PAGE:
Data copyright © Dr William Bevan unless otherwise stated
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William Bevan (2005) The Upper Derwent: Long-term landscape archaeology in the Peak District: PhD thesis, University of Sheffield (2003) [data-set]. York: Archaeology Data Service [distributor] https://doi.org/10.5284/1000267
The Upper Derwent: Long-term landscape archaeology in the Peak District is a landscape history of the Upper Derwent, an area of Pennine valleys and high moorlands situated in the north of the Peak District National Park and to the east of Sheffield. The aim is to interpret how the landscape of the area has been inhabited, perceived and organised for the 10,000 years since the end of the last glaciation up to the present century. Interpretation is based largely on my own fieldwork undertaken on behalf of the Upper Derwent Officer Working Group - a partnership of local organisations involved in the management of the area. The rationale for this is the recognition that the modern landscape is the product of the past; that the ways people have perceived and used the landscape over time have contributed to its character today. The heather-dominated peat moorland may be highly valued today as a recreational resource for those living in cities. Yet, its existence is the result of past uses of the landscape, first forming in prehistory after clearance of post-glacial forests and being maintained throughout the historic period as common land used for grazing and peat cutting.
There are two fundamental issues that have to be addressed in attempting such a study, which are related to reconciling different scales of time and geography. One, is how to write long-term landscape history that covers a time-span extending way beyond a person's comprehension of their past world as understood through personal memory, storytelling and folklore or by other forms of archive. Huge changes in the organisation of society, materials available for interpretation and perception of the landscape occur over a time-span of 10,000 years. Choosing the appropriate level of detail is important, and requires a balance that enables a close-grained understanding of the landscape at any one time while comprising enough brevity to maintain the flow of the history. The second is to try to interpret a local geographical area in its wider context. There are two dangers here. Evidence from the study area may be interpreted in a vacuum that gives great descriptive detail but does not interpret the lives of people in the locality in relation to wider or long-term social changes. Alternatively, wider changes may be applied unthinkingly onto the study area, so that actions in the local landscape are seen simply as manifestations of general phenomena. This risks losing the aspect of regional variability and demotes people as passive reactants to forces beyond their control. I shall explore writing the landscape history of the Upper Derwent in a form that attempts to resolve these temporal and spatial issues. This requires moving between different scales of analysis, from the local to the wider world, and from the historically specific to the longer-term.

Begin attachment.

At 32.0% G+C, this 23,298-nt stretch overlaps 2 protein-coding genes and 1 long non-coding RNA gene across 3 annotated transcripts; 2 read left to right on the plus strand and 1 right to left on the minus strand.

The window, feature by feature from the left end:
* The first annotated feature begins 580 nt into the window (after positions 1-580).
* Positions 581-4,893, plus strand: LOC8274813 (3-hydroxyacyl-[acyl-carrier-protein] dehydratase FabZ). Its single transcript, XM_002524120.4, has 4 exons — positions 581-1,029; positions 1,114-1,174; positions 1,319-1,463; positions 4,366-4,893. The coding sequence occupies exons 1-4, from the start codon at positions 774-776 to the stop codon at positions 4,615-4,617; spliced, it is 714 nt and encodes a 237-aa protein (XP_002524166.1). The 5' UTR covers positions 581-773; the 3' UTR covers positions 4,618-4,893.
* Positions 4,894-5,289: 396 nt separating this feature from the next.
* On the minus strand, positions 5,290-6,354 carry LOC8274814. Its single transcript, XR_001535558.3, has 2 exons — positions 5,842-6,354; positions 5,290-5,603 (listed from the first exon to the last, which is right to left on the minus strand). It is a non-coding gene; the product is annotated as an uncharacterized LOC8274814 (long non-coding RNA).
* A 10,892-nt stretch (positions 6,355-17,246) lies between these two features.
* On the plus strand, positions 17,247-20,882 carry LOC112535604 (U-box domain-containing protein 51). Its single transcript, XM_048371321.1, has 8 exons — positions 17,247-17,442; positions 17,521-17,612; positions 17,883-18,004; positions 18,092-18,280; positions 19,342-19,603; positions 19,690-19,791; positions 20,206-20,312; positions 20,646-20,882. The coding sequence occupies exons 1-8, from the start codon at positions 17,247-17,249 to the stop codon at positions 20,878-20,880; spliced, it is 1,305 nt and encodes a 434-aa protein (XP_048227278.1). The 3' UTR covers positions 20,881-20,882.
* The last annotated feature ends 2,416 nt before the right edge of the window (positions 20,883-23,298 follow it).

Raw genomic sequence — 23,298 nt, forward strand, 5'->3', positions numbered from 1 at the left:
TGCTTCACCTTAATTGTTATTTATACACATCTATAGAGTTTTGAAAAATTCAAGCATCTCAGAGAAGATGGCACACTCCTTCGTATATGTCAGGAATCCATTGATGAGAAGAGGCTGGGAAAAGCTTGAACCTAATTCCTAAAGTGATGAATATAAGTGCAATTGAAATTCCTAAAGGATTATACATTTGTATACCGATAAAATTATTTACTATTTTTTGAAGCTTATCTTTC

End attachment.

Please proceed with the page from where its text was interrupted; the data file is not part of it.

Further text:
There have also been a range of more specific themes that have come out of this study. These include long-term environmental change, the changing nature of tenure, the evidence that specific locales were repetitively occupied over time, the participation of the area in regional social identities and how we can approach the variability in archaeological visibility/invisibility which occurs over such a long time-span. I shall come back to review these in the discussion (see Chapter 10), as well as highlighting them in individual chapters.
Underpinning all of this is the character of the archaeological evidence surviving in, or related to, the Upper Derwent. Its nature and survival varies enormously and the available evidence includes specific sites, artefact findspots, boundaries, environmental data, written documents, historical maps and wider areas of land-use. There are some periods, such as the post-medieval, where the amount of data is almost overwhelming but it is possible to reconstruct use of the whole landscape. There are other time-frames, such as the iron age and the early medieval period, when there is little or no evidence. I will attempt to cover all of these periods and to interpret how the long-term history of the landscape is made by successive generations of people who make decisions that alter their surroundings, changing some aspects whilst maintaining others. In applying appropriate forms of analysis to changing types of data, I aim to go from scatters of mesolithic stone tools to the early 20th century model settlement built to house navvies working on the Derwent and Howden dams.